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Subject: Will the 155mm go the way of 8 SP field artillery?
macawman    7/9/2003 4:19:06 PM
"Modern US/NATO/allied field artillery is based on two calibers: 105mm for light artillery and 155mm for medium artillery. The Active Component has no 8"(203mm) batteries/battalions left; the Reserve Components have some 8" self-propelled batteries in the National Guard Division Artilleries. The deep battle Army roles of interdiction/counter-battery/suppression of enemy air defense have been taken over by MLRS and ATACMS." Am I looking at a trend here? Does the Army have anything in the near future to cover the 10 to 30 Km range of todays 155mm medium artillery? This future weapons system would need to destroy static targets, provide overwhelming fire suppression, and be organic to the Army. This indirect fire support system would be lighter, quicker, more sustainable, and be less manpower/logistics intensive. Are there any likely candidates?
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AlbanyRifles    Don't Think So   7/9/2003 6:08:34 PM
Mac, Since Crusader got dumped, I don't think you will see the military going away from 155mm. The Navy's new ER guns will be 155mm and most of the Army's R&D is in propellants. 155MM is actually an excellent blend of size & weight which gives you the greatest range of flexibility (can be man handled, has mass to reach out, cna carry a lot of submunitions or explosive); dare I say, more bang for the buck. (SORRY!) It is kind of like the .50 caliber. How are you going to perfect perfection? I believe as long as we use tube artillery, we'll have 155mm until we start getting into rail guns, etc.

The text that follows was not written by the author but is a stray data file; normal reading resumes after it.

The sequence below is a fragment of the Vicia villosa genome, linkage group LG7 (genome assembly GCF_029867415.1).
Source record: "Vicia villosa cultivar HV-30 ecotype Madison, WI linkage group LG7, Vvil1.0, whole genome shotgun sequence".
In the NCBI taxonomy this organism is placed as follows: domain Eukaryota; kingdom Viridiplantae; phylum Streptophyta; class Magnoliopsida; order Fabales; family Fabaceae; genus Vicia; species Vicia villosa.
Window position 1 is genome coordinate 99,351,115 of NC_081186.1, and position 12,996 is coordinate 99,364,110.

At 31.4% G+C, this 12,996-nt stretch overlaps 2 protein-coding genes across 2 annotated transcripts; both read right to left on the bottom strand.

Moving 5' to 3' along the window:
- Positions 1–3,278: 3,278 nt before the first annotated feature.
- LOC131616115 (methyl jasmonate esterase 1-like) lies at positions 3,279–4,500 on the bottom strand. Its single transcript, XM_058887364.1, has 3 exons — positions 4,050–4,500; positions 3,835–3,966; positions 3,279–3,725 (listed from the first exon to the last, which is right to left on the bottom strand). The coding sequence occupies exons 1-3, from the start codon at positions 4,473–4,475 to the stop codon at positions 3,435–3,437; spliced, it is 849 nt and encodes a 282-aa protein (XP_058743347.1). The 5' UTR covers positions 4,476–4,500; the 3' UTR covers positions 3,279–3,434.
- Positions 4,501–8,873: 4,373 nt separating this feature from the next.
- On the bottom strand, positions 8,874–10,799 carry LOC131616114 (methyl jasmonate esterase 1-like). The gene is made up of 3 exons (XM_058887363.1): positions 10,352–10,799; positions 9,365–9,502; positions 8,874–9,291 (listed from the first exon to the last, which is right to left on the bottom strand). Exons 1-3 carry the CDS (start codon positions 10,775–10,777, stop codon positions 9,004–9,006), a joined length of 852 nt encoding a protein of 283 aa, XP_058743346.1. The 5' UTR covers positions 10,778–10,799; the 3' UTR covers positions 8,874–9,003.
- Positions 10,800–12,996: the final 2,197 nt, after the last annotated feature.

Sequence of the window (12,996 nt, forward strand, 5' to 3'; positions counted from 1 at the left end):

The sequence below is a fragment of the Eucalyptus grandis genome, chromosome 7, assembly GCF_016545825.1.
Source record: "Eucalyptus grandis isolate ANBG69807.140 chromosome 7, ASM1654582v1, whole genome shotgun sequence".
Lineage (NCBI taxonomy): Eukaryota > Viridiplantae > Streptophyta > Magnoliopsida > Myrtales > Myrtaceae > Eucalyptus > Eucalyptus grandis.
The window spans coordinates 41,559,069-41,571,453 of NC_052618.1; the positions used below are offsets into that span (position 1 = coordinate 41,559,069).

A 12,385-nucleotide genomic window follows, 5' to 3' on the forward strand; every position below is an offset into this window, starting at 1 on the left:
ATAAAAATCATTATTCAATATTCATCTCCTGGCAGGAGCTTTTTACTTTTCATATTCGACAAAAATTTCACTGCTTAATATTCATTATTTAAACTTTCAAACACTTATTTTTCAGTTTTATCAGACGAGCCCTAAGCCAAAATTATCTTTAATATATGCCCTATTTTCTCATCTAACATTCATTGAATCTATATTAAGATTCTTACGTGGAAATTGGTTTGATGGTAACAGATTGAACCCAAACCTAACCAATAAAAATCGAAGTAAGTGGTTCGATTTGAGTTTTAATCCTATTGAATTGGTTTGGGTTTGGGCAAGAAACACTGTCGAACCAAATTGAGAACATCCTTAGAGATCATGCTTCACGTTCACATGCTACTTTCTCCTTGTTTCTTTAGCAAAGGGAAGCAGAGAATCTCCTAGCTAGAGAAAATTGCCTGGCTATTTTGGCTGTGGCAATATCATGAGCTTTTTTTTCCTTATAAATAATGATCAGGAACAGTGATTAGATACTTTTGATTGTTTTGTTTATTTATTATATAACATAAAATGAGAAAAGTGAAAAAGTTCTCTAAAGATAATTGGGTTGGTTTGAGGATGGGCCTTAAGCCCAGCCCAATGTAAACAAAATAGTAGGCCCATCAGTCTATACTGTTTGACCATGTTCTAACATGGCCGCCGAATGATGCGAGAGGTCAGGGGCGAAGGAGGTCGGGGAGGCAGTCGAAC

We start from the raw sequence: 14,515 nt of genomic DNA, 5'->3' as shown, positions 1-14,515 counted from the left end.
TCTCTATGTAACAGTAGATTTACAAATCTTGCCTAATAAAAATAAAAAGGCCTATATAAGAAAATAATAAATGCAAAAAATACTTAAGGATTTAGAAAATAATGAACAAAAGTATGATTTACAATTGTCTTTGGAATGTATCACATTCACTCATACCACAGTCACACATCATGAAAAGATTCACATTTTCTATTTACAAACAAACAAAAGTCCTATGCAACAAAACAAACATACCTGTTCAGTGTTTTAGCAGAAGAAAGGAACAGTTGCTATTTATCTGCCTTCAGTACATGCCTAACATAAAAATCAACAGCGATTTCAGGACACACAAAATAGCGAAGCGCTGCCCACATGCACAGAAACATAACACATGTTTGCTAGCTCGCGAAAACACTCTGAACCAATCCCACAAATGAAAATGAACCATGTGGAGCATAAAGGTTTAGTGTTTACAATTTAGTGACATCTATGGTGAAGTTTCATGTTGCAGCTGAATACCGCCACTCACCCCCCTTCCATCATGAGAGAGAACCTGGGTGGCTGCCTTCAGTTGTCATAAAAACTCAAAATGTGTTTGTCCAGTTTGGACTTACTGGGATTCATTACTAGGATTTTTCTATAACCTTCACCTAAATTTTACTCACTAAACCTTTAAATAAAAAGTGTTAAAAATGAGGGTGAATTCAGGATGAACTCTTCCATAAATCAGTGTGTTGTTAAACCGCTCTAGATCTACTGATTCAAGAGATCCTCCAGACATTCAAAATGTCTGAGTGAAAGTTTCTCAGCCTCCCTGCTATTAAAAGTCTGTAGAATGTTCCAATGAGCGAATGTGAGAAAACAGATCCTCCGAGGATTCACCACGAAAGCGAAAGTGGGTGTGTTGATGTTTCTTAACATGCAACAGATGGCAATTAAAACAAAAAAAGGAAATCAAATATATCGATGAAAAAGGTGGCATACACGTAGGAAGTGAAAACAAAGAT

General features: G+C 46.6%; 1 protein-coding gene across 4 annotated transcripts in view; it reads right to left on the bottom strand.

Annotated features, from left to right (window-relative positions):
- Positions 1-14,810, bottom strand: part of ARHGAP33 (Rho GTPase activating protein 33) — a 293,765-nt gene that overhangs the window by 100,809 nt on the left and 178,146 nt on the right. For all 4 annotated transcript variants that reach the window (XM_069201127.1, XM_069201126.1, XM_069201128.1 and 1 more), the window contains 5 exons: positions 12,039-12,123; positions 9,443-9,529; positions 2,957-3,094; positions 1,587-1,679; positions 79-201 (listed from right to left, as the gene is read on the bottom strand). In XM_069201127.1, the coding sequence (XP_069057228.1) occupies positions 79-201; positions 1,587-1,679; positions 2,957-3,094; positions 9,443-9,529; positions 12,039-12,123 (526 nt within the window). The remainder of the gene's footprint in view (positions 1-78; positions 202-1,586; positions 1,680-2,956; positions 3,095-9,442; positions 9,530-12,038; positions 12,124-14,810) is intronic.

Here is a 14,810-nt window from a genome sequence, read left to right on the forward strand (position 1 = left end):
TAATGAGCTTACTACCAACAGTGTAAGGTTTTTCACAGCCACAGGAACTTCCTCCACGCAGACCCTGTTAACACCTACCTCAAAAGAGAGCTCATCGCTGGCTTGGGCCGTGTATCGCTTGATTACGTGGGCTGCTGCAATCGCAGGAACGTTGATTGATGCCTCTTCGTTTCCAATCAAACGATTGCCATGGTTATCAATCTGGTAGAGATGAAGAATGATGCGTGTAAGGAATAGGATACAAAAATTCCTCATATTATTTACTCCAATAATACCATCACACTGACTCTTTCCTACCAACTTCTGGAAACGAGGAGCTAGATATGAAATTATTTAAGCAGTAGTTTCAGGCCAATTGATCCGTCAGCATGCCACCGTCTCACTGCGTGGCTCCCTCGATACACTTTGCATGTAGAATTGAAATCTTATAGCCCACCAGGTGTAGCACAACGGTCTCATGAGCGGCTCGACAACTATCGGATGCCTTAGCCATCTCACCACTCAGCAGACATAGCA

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macawman    155mm Bn strength?   7/10/2003 10:58:53 AM
Have the number of 155 Bns been reduced in the Corps/Div organization? I am aware that the btys have gone from 8 to 6 guns.
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AlbanyRifles    RE:155mm Bn strength?   7/10/2003 11:08:53 AM
Divisions still have 3 155 mm battalions. Corps FA battalions have gone to about 3 to 1 MLRS to 155 MM. Corps Arty always had the GS/R/GSR missions which is done just as well with MLRS (counterbattery/area denial, etc.) 8 inch also had the nuke mission which is gone. Also, I think you will still find some M198 towed 155mm batteries have 8 guns but not sure on that. 8 inch was a great gun but its time has past, much like the 175 MM & 240 can outshoot those with an ATACMS
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B.Smitty    RE:Don't Think So   7/10/2003 11:55:19 AM
The next possible replacement for the 155mm is the FCS-NLOS cannon. It'll be a 105mm-155mm advanced cannon using some Crusader technology.
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palladin    RE:Will the 155mm go the way of 8 SP field artillery?   11/1/2003 2:32:39 PM
Lockheed Martin was just funded to produce the Gudided Unitary MLRS rocket. This weapon is essentialy a 70km missile with a 250lb class HE warhead with GPS guidance: a bid dude.
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Horsesoldier    RE:Will the 155mm go the way of 8 SP field artillery?   11/8/2003 8:22:28 AM
>>The Active Component has no 8"(203mm) batteries/battalions left; the Reserve Components have some 8" self-propelled batteries in the National Guard Division Artilleries.<< I might be mistaken, but I am pretty sure that all 8" artillery is out of the inventory, even in the NG (and was gone by the mid-90s). Anniston Army Depot is currently destroying eight-inch ammunition at a pretty brisk rate, which suggests no one is concerned with training on or using 8" arty at present.
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Lubdub    RE:Will the 155mm go the way of 8 SP field artillery?   2/9/2004 10:43:47 AM
all 8 inch was taken out of active service after the first gulf war. The ARNG and reserves took it out of service a year or two later. It was all gone by 95. I remember being in fort sill seeing the endless cars of 8 inch artillery coming back from europe and the war. They scrapped it all or disposed of it in some way. Too bad when the 8" shell hit the ground it was quite a boom. If I remember rightly a 155 has about a 75 pound shell depending on type and range. A 8" shell is about 250 pounds. That difference can be felt on the field. hehe.
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